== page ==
Feed and Seed (Heisey Farm), an artwork by Mel Ziegler and Kate Ericson, is composed of seed bags encased in Plexiglas sandblasted with the type of crop and the number of acres sown. It is very easy to walk by the piece and miss the underlying message. In formal aesthetics, it could be compared to the objectification of a soup can by Andy Warhol, but the purpose of this project goes beyond the formal qualities of art. Ericson and Ziegler use their power as image-makers to show the value of small farm labor, by taking an everyday object and inserting into the public sphere. Feed and Seed discusses the relationship between real world economics and the art market.

feed and seed

The work was realized in 1990 through a series of collaborations with seven farmers. The artists subsidized 10 percent of the seed cost in exchange for the empty seed bags. After the work was sold at a New York gallery, the artists donated the proceeds to the farmers in order to continue to assist them in their vital labor. This work speaks of the importance of farming in America. Agriculture was a way of life for many Americans and due to globalization of the markets, it is a dying trend. Many American farmers are struggling to keep their farms open and others have had to abandon farming and work in a different industry. In contrast to the traditional notions of public art, Feed and Seed takes a quotidian object and by encasing it and displaying it in a public space, it assigns a greater value to the process of farming.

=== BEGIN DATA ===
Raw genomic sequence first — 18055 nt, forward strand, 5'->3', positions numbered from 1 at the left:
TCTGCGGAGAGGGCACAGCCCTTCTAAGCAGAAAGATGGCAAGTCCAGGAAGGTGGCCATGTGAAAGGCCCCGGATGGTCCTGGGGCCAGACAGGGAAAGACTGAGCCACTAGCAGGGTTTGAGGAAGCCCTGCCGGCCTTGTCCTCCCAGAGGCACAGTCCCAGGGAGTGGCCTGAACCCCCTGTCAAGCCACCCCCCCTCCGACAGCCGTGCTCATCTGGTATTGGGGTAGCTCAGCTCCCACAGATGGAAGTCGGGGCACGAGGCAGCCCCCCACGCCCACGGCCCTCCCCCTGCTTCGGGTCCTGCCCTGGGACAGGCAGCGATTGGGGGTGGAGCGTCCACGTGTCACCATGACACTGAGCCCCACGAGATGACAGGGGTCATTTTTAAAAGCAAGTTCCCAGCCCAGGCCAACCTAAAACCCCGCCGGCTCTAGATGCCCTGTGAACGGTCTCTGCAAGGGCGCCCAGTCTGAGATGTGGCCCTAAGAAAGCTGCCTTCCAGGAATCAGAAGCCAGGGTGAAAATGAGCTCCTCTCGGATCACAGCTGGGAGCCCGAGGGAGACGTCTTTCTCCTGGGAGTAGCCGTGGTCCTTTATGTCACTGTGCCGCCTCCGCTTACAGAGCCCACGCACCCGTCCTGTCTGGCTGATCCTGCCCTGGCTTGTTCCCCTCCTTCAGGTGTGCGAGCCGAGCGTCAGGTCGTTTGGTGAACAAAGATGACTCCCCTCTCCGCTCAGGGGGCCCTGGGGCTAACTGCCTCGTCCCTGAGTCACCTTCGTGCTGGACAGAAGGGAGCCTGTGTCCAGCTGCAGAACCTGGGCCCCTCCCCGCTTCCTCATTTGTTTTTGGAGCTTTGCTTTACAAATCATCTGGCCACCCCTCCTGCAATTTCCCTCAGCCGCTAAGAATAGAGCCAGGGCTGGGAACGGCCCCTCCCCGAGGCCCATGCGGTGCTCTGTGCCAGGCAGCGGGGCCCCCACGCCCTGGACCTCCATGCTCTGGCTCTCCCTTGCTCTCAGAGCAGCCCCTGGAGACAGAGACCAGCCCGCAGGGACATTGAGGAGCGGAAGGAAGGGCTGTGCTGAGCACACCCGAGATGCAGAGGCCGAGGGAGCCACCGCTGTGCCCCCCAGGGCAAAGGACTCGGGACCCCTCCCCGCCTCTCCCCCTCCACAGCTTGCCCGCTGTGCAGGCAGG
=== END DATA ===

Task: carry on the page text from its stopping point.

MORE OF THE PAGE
Since 1985, Ericson and Ziegler worked as an artistic team exploring the unnoticed aspects of public life.* In Feed and Seed, they bring the public’s attention to the crucial role of the small American farmer and the cycles of food production. By writing the number of acres sown with the seed, Ericson and Ziegler make a direct reference to the farmland, which is iconic of American culture.

Furthermore, their project serves to illustrate the contrast between real world economics and the voracious art market. Jeanne Claire van Ryzin states, “While many artists of the era directed their energies toward feeding a marketplace-driven art world hungry in equal parts for big, splashy paintings and the singular egos behind them, Ericson and Ziegler worked as a team, often involving people and places far outside the art milieu.”** Their choice to expose the struggle of small farmers demonstrates the artists were endowed with a sense of social responsibility. The practical exchange between artist, farmer and art market indicated a direct critique on the shallowness of the all-consuming art market and the role of the artist as a mediator.

In conclusion, Feed and Seed challenges our notions of the art market by contrasting it with real world economics. By focusing on an object of farm labor, Ericson and Ziegler remind us of the importance of American communities and the changing industries around them. Their work effectively demonstrates the notion that artists are citizens and that they carry the responsibility of voicing the concerns of communities.

On view through May 6 @ the Austin Museum of Art.

* Berry, Ian and Bill Arning. “America Starts Here.” Gallery Guide, Austin Museum of Art 2007.
** Ryzin, Jeanne Claire van. “Advocating not-so-permanent public art.” Austin American-Statesman 11 March 2007.